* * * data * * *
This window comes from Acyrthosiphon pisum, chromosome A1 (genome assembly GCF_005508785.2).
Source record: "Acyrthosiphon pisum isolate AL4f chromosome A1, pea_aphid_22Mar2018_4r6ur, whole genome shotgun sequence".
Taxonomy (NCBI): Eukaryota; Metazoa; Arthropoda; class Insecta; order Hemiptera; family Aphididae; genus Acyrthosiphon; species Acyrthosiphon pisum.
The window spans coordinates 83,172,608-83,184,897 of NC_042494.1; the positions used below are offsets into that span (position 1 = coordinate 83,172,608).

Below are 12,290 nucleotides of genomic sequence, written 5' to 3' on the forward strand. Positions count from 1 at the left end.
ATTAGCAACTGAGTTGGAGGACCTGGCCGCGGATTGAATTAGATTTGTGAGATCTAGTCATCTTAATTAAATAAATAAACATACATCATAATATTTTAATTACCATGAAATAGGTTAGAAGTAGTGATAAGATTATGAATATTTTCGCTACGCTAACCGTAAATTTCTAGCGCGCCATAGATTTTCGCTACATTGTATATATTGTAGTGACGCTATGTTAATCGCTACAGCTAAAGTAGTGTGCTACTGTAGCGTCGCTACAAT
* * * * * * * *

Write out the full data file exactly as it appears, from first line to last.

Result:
This window comes from Acyrthosiphon pisum, chromosome A1 (genome assembly GCF_005508785.2).
Source record: "Acyrthosiphon pisum isolate AL4f chromosome A1, pea_aphid_22Mar2018_4r6ur, whole genome shotgun sequence".
Taxonomy (NCBI): Eukaryota; Metazoa; Arthropoda; class Insecta; order Hemiptera; family Aphididae; genus Acyrthosiphon; species Acyrthosiphon pisum.
The window spans coordinates 83,172,608-83,184,897 of NC_042494.1; the positions used below are offsets into that span (position 1 = coordinate 83,172,608).

Below are 12,290 nucleotides of genomic sequence, written 5' to 3' on the forward strand. Positions count from 1 at the left end.
ATTAGCAACTGAGTTGGAGGACCTGGCCGCGGATTGAATTAGATTTGTGAGATCTAGTCATCTTAATTAAATAAATAAACATACATCATAATATTTTAATTACCATGAAATAGGTTAGAAGTAGTGATAAGATTATGAATATTTTCGCTACGCTAACCGTAAATTTCTAGCGCGCCATAGATTTTCGCTACATTGTATATATTGTAGTGACGCTATGTTAATCGCTACAGCTAAAGTAGTGTGCTACTGTAGCGTCGCTACAAT